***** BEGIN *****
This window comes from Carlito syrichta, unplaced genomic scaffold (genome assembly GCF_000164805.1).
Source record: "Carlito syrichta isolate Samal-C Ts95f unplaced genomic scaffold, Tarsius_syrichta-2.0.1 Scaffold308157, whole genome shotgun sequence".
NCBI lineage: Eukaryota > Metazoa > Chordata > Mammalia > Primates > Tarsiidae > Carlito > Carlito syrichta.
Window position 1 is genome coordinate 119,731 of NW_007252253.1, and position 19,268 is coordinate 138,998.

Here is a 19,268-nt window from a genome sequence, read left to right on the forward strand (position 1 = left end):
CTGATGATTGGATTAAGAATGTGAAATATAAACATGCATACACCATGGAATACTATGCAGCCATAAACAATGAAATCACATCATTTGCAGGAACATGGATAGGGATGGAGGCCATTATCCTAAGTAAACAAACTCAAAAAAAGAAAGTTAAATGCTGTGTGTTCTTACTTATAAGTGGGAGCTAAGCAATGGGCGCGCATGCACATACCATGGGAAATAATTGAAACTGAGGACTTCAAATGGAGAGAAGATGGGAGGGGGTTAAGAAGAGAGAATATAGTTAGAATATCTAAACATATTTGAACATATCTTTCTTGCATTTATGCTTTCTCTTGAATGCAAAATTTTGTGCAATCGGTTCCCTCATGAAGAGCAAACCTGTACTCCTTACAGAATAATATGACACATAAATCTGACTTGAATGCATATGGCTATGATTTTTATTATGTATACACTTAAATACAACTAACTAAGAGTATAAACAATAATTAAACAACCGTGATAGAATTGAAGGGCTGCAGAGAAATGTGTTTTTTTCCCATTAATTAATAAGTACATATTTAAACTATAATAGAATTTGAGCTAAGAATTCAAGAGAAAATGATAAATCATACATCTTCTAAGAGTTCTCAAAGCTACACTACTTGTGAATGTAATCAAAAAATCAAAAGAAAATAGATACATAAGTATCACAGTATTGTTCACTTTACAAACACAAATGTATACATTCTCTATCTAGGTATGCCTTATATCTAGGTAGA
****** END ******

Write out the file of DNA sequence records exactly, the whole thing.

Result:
This window comes from Carlito syrichta, unplaced genomic scaffold (genome assembly GCF_000164805.1).
Source record: "Carlito syrichta isolate Samal-C Ts95f unplaced genomic scaffold, Tarsius_syrichta-2.0.1 Scaffold308157, whole genome shotgun sequence".
NCBI lineage: Eukaryota > Metazoa > Chordata > Mammalia > Primates > Tarsiidae > Carlito > Carlito syrichta.
Window position 1 is genome coordinate 119,731 of NW_007252253.1, and position 19,268 is coordinate 138,998.

Here is a 19,268-nt window from a genome sequence, read left to right on the forward strand (position 1 = left end):
CTGATGATTGGATTAAGAATGTGAAATATAAACATGCATACACCATGGAATACTATGCAGCCATAAACAATGAAATCACATCATTTGCAGGAACATGGATAGGGATGGAGGCCATTATCCTAAGTAAACAAACTCAAAAAAAGAAAGTTAAATGCTGTGTGTTCTTACTTATAAGTGGGAGCTAAGCAATGGGCGCGCATGCACATACCATGGGAAATAATTGAAACTGAGGACTTCAAATGGAGAGAAGATGGGAGGGGGTTAAGAAGAGAGAATATAGTTAGAATATCTAAACATATTTGAACATATCTTTCTTGCATTTATGCTTTCTCTTGAATGCAAAATTTTGTGCAATCGGTTCCCTCATGAAGAGCAAACCTGTACTCCTTACAGAATAATATGACACATAAATCTGACTTGAATGCATATGGCTATGATTTTTATTATGTATACACTTAAATACAACTAACTAAGAGTATAAACAATAATTAAACAACCGTGATAGAATTGAAGGGCTGCAGAGAAATGTGTTTTTTTCCCATTAATTAATAAGTACATATTTAAACTATAATAGAATTTGAGCTAAGAATTCAAGAGAAAATGATAAATCATACATCTTCTAAGAGTTCTCAAAGCTACACTACTTGTGAATGTAATCAAAAAATCAAAAGAAAATAGATACATAAGTATCACAGTATTGTTCACTTTACAAACACAAATGTATACATTCTCTATCTAGGTATGCCTTATATCTAGGTAGA